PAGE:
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PartSelect Number PS11738845
This part works with the following brands: Whirlpool, Admiral, Estate, Inglis, Kenmore, KitchenAid, Roper, Maytag, Crosley, Jenn-Air, Hardwick, Magic Chef, Amana, Caloric & Glenwood.
This part fixes the following symptoms:
Removed the waterlines. Set the ends in a small pan or bucket to catch the water.Do the same with the drain line.Keep an old towell handy as water will drain out of the drain pump when you remove the drain hose. Removed the back panel. Use a flat bladed screw driver to pop the top off the two clips in front holding the top down. Lift the top and pull the two screws which holds the front in place. Remove the front and set aside. Underneath, use gloves and the screw driver to remove the six springs by placing the screwdriver through the top hook end about an inch and with both hands lift the spring off. Carefull not to let the blade slip off and bust your knuckles on something,hence the gloves. Lean the machine over and walk the belt off the pulley. Disconnect the small tube in the back left corner from the drum and lift the unit out from the top. Set the drum on it's top and loosen the six screws under the big pulley just enough to pull the snubber out. Replace new snubber, tighten screws. Set drum back in place and reattach springs. Lean unit over and replace belt. Reconnect the small tube, back left corner. Replace the front panel and top. Connect the drain line and replace the rear panel. Connect waterlines and check for leaks. I went ahead and replaced all springs. I recommend replacing the belt while your at it. I'm wishing I would have. It runs like new, gets more water out on the spin cycle and the dryer dosn't take as long to dry the clothes.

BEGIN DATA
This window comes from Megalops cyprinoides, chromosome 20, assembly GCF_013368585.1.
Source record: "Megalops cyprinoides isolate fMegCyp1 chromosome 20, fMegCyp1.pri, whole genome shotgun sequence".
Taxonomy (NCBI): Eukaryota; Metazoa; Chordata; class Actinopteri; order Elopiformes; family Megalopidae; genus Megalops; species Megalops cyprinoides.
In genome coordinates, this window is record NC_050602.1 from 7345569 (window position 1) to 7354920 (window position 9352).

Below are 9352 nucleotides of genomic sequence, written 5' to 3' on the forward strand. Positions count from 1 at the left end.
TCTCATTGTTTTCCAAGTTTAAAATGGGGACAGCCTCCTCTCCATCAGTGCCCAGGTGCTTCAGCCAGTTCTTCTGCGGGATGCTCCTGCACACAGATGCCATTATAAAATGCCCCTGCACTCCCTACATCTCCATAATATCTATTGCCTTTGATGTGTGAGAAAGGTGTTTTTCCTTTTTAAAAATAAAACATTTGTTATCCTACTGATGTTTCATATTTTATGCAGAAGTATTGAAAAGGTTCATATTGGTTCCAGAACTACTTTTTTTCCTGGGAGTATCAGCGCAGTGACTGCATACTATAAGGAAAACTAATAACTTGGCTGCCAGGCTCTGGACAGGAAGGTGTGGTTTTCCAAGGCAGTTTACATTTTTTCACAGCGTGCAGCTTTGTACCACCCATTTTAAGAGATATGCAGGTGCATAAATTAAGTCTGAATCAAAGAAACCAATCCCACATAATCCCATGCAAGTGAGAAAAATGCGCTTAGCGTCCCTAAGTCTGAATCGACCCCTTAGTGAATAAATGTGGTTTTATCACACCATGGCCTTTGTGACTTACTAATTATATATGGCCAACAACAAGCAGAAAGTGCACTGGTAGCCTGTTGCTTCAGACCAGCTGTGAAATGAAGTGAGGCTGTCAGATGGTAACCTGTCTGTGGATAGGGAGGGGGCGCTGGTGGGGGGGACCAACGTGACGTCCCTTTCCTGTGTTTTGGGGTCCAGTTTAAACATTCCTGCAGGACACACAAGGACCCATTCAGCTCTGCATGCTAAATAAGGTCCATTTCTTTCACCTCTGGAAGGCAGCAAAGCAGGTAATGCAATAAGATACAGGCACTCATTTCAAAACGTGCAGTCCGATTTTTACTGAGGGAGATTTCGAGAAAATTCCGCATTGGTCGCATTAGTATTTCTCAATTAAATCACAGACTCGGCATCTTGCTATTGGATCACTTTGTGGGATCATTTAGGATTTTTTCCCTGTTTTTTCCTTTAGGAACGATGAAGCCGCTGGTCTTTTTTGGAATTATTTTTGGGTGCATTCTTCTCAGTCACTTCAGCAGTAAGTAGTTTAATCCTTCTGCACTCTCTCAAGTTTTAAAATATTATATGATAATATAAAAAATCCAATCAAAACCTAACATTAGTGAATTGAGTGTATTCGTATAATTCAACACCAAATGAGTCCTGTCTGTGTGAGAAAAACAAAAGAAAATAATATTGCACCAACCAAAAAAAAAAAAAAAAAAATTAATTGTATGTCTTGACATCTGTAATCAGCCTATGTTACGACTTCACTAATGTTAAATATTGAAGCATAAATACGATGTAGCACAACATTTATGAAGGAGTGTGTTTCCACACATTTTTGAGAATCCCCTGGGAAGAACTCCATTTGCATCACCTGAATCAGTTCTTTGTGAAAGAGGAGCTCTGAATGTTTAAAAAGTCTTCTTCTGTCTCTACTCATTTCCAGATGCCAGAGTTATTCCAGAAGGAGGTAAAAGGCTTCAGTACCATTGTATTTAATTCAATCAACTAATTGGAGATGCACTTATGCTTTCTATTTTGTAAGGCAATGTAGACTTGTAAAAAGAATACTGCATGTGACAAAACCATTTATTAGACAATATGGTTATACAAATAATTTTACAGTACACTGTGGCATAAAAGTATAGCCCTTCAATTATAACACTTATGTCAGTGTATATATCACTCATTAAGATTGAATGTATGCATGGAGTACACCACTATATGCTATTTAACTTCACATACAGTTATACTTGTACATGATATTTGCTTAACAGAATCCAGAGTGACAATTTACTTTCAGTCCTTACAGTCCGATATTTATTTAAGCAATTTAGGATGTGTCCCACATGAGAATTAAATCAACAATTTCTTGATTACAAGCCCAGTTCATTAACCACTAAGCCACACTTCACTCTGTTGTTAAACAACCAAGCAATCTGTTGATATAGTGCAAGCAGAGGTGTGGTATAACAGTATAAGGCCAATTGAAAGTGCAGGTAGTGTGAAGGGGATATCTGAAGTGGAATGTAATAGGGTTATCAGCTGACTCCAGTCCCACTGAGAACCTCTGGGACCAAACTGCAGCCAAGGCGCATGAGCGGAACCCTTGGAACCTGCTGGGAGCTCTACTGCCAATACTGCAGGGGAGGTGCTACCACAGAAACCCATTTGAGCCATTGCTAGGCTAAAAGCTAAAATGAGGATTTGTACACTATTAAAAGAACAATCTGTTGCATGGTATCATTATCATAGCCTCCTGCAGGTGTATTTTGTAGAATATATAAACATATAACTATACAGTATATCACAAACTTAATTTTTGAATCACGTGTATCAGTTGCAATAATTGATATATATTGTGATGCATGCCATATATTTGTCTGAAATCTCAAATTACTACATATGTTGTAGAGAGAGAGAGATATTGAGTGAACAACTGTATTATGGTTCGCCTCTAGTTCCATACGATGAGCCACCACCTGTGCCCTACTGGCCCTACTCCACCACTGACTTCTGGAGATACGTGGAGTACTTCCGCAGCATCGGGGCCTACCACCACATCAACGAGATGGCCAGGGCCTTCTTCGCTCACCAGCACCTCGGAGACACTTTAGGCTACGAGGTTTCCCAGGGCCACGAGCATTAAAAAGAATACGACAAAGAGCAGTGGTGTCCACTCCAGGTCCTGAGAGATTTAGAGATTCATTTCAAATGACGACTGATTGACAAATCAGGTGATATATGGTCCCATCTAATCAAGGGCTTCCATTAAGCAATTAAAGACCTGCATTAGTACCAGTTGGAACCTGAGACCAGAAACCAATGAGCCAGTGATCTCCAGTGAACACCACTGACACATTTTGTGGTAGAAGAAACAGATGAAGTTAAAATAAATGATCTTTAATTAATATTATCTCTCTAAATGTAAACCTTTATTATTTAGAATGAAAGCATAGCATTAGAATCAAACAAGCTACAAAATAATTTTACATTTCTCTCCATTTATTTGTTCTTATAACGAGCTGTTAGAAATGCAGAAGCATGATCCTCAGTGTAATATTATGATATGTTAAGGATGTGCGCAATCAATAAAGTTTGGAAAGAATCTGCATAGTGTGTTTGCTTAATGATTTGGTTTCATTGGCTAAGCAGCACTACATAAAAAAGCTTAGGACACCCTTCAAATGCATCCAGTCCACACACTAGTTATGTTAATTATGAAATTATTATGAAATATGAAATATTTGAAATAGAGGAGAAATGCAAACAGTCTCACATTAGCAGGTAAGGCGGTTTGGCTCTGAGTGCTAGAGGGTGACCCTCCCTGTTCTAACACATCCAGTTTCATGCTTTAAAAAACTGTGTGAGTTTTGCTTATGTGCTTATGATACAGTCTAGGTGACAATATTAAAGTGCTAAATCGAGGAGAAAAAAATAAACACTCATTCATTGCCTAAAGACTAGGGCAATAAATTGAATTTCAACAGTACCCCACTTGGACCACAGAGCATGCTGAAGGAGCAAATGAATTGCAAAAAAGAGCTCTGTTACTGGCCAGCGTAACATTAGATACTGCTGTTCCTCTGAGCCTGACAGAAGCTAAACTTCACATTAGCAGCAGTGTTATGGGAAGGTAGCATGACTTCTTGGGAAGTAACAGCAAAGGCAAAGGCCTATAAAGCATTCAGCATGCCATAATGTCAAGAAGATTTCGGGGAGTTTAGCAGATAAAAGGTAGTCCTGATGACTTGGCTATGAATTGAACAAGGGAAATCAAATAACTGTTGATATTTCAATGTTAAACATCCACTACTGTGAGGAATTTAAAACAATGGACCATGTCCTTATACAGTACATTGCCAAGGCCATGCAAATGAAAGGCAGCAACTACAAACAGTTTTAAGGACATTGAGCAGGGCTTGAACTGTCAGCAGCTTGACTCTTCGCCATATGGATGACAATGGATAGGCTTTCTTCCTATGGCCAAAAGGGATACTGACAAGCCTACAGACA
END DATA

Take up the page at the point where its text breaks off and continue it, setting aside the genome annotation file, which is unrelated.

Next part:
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My washing machine was severely off balance during the spin cycle. It would bang violently against the side and “walk” across the laundry room. I was able to fix this for under $25 dollars of parts from partselect.com and a few hours. I rated the task as easy, but I am somewhat mechanically inclined. Others may find it a bit difficult but I believe anyone except an absolute beginner can do this job.Fix this problem before significant damage is done to your base! Otherwise the job will take more time and be a LOT more expensive. My base had experienced a little damage but thankfully it did not require replacement. When the snubber wears out, it allows the tub to rub against the base. Metal on metal is never a good thing.Also I chose to replace the springs, even though it may not have been 100% necessary. You have to take them off anyway and they are inexpensive. It is easy to know when a spring is broken, but not as easy to know when it has lost some of its spring. Just makes sense to me to replace them.I used the directions below which I found on the internet. They are listed below unedited by me. I have added a few of my own comments below that.• Remove power and all hoses • Lift top by inserting putty knife just inside front clips to release • Remove front and rear panels, 10mm • Disconnect drain hose from bottom of drum, pliers - spring clip • Remove 6 springs from bottom of drum using channel lock or spring tool • Lay on side, remove drive belt by turning large drive pulley and side tension to belt • Remove water level hose on side of drum, pliers - spring clip • Remove drum from cabinet by sliding out top. It is not necessary to remove drum from transmission. • Inspect base plate for damage • Lay drum on padded surface, upside down • Remove C clip, drive pulley, being careful to observe order of parts and washers • Loosen 6 screws holding down old snubber. DO NOT REMOVE SCREWS, THERE IS A VERY STRONG SPRING UNDER THIS PLATE. Loosen screws only enough to get old snubber out. • Clean dust from area. • Insert new snubber, keeping it even while tightening screws. • Reverse other processes above to assemble washer. Replace any broken drum springs. Replace belt if worn.My tips:• After you remove the tub you will see a lot of fine white dust in the bottom of the washer. That is from your old worn out snubber. Vaccum it out.• I didn’t have a spring tool but I found that using a pair of vice grips to remove and replace the springs was easier than using channel locks.• Technically, I believe the clip is actually called an e-clip. If you have the correct tool for this removing and replacing it will be a lot easier. I did not have the tool. I used an open end wrench that was just the right size to butt up against the two ends of the clip. A light tap with a hammer against the other end of the wrench and it popped right off. I used a pair of needle nose pliers to put it back on.• Also regarding putting the e-clip back on, at first I could not see the groove that the clip was supposed to slid into. It was below the little plastic piece with the teeth. I used a small flat screw driver inserted into the groove to gently pry it up and had someone gently tap on the plastic piece which pushed it down enough to expose the grove.• I highly recommend heeding the warning regarding the loosening of the 6 screws holding the snubber. I did not have any trouble with this but there is a 200 lbs spring underneath that you do not want to release. It could injure you and might be hard to put back. Just loosen each screw 1/4 turn at a time until the snubber can be removed.That's about it. I took me about 4 hours